When T-Shirts Go Bad

Christ, you’d think Qantas would have more sense.

Allen Jasson, a 55-year-old IT specialist, was turned away from a Qantas flight from Melbourne to London after refusing to remove the shirt, which carries an image of Bush and the words “World’s Number One Terrorist”.

Jasson said the airline had denied him freedom of speech and he was taking legal advice on challenging its policy and recovering costs involved in missing his flight.

“To be fair to Qantas, they have said I can take another flight if I don’t wear the t-shirt but I am not prepared to go without the t-shirt,” he said.

“I might forfeit the fare (about 2,000 US dollars) but I have made up my mind that I would rather stand up for the principle of free speech.”

A Qantas spokesman said: “Whether made verbally or on a T-shirt, comments with the potential to offend other customers or threaten the security of a Qantas group aircraft will not be tolerated”.

5 thoughts on “When T-Shirts Go Bad

  1. Elayne Riggs says:

    This is the umpteenth story of this type I’ve read in the past few years. And while yes, it’s infringement on free speech and all that (even though Australia and the UK don’t have a First Amendment), I’m going to say what nobody else seems to have said: Why are these folks wearing provocative t’s in the first place? I mean, isn’t steadfastly refusing to change your stupid little t-shirt a bit like joking about bombs? Why aren’t people just dressing neutrally when they take international flights? Why invite this kind of abuse?? Whatever happened to just-plain common sense?

  2. Hoppy says:

    If I were to fork over $2000 for something I would demand a lot of flexibility in how I could dress. Qantas’ comment about things with the potential to offend other passengers is utter nonsense. There are lots of people who would be offended by a “in God we Trust” comment, or a “God bless George Bush” comment, or a “I love America” comment, etc. People have an infinite capacity to be offended.
    As far as threatening the safety of an aircraft is concerned, if Qantas’ airplanes are so fragile that a tee shirt message on a passenger threatens their safety, Qantas needs to replace their fleet of aircraft.
    Of course, people who wear provocative messages on tee shirts should expect others to react, but airlines are not in business to guarantee that no passenger will find a reason to be offended by another passenger.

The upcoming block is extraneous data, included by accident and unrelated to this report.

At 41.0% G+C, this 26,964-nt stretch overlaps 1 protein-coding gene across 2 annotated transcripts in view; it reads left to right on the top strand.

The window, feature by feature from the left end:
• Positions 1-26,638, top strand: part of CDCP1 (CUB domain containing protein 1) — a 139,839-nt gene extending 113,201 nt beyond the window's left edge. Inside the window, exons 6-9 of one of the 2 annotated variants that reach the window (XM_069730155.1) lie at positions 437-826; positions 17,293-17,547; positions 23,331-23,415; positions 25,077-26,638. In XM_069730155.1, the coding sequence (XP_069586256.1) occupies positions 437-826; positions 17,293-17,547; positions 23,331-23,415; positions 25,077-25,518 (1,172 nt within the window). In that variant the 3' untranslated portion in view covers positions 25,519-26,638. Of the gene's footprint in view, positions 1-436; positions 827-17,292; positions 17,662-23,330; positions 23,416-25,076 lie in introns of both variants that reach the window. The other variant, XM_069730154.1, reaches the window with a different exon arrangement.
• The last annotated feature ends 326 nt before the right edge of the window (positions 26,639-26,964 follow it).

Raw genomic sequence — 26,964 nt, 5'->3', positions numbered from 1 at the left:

3. pansypoo says:

    quite ridiculus as most likely only leftists or Fux watchers would care. shit, i wore a HITLER T to GERMANFEST and no one noticed.(i made it myself, also has charlie chaplin as the dictator, the king from wizard of id and ron raygun-a fascist, a funnyman, a fink and a fool, 3 styles of prints are available!)

  4. slim says:

    I think this falls under the “no shirt, no shoes, no service” rule – no private enterprise is required to tolerate your speech, and they’re probably right that the shirt could cause problems. What happens when the redneck in 8F doesn’t want to sit next to Mr. Terrorist T-shirt, but the redneck hasn’t bathed in days, so no one wants to switch seats with Mr. Terrorist T-shirt? You have to be reasonable when putting yourself in a cramped space with a bunch of fellow cranky humans – this is not the time or place to be deliberately provocative, especially when it can affect so many innocent bystanders who just want to get this horrid flight over already.
    (But I do not think that the t-shirt is equivalent to praying aloud, which may be deliberately provocative but probably isn’t.)

  5. bartkid says:

    >…or threaten the security of a Qantas group aircraft will not be tolerated
    Um, how is wearing a t-shirt threatening the security of the aircraft?
    I am quite positive that Bush is unpopular with a majority of Australians and a majority of Britons, so that t-shirt is not stating an unpopular opinion, unless only Tony Blair’s and John Howard’s opinions count.

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